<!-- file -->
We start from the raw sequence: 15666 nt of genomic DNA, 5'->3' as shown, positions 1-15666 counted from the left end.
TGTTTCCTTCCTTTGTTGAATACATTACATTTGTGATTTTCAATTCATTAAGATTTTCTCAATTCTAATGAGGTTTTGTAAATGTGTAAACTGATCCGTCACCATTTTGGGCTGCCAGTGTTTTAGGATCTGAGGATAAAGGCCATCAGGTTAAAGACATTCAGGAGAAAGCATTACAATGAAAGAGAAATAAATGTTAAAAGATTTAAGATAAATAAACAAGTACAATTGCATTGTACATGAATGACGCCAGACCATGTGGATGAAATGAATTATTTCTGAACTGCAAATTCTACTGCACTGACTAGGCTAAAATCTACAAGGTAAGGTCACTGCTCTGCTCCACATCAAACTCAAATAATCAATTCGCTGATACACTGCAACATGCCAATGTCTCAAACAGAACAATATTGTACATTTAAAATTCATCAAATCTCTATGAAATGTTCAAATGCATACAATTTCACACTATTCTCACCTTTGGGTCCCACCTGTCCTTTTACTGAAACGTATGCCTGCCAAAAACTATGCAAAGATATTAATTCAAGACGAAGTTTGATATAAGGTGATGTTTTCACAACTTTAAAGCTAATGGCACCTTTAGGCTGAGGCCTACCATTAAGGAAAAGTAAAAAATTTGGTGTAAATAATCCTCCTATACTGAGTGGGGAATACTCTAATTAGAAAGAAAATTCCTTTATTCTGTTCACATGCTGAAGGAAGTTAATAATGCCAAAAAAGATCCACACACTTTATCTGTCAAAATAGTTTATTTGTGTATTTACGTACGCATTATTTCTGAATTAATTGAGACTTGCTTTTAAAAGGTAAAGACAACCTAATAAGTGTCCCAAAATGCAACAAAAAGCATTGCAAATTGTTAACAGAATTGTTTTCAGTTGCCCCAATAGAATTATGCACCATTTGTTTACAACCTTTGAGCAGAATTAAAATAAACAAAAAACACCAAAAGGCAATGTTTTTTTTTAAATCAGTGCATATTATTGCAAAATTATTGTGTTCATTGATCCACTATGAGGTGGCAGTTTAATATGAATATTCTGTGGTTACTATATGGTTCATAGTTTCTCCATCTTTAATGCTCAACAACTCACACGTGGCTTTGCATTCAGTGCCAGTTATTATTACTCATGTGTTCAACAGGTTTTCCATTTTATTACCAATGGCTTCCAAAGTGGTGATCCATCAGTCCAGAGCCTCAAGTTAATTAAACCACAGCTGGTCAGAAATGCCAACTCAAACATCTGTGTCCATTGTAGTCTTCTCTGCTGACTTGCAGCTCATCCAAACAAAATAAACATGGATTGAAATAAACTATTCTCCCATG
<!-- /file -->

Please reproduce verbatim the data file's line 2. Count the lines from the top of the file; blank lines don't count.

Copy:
TGTTTCCTTCCTTTGTTGAATACATTACATTTGTGATTTTCAATTCATTAAGATTTTCTCAATTCTAATGAGGTTTTGTAAATGTGTAAACTGATCCGTCACCATTTTGGGCTGCCAGTGTTTTAGGATCTGAGGATAAAGGCCATCAGGTTAAAGACATTCAGGAGAAAGCATTACAATGAAAGAGAAATAAATGTTAAAAGATTTAAGATAAATAAACAAGTACAATTGCATTGTACATGAATGACGCCAGACCATGTGGATGAAATGAATTATTTCTGAACTGCAAATTCTACTGCACTGACTAGGCTAAAATCTACAAGGTAAGGTCACTGCTCTGCTCCACATCAAACTCAAATAATCAATTCGCTGATACACTGCAACATGCCAATGTCTCAAACAGAACAATATTGTACATTTAAAATTCATCAAATCTCTATGAAATGTTCAAATGCATACAATTTCACACTATTCTCACCTTTGGGTCCCACCTGTCCTTTTACTGAAACGTATGCCTGCCAAAAACTATGCAAAGATATTAATTCAAGACGAAGTTTGATATAAGGTGATGTTTTCACAACTTTAAAGCTAATGGCACCTTTAGGCTGAGGCCTACCATTAAGGAAAAGTAAAAAATTTGGTGTAAATAATCCTCCTATACTGAGTGGGGAATACTCTAATTAGAAAGAAAATTCCTTTATTCTGTTCACATGCTGAAGGAAGTTAATAATGCCAAAAAAGATCCACACACTTTATCTGTCAAAATAGTTTATTTGTGTATTTACGTACGCATTATTTCTGAATTAATTGAGACTTGCTTTTAAAAGGTAAAGACAACCTAATAAGTGTCCCAAAATGCAACAAAAAGCATTGCAAATTGTTAACAGAATTGTTTTCAGTTGCCCCAATAGAATTATGCACCATTTGTTTACAACCTTTGAGCAGAATTAAAATAAACAAAAAACACCAAAAGGCAATGTTTTTTTTTAAATCAGTGCATATTATTGCAAAATTATTGTGTTCATTGATCCACTATGAGGTGGCAGTTTAATATGAATATTCTGTGGTTACTATATGGTTCATAGTTTCTCCATCTTTAATGCTCAACAACTCACACGTGGCTTTGCATTCAGTGCCAGTTATTATTACTCATGTGTTCAACAGGTTTTCCATTTTATTACCAATGGCTTCCAAAGTGGTGATCCATCAGTCCAGAGCCTCAAGTTAATTAAACCACAGCTGGTCAGAAATGCCAACTCAAACATCTGTGTCCATTGTAGTCTTCTCTGCTGACTTGCAGCTCATCCAAACAAAATAAACATGGATTGAAATAAACTATTCTCCCATG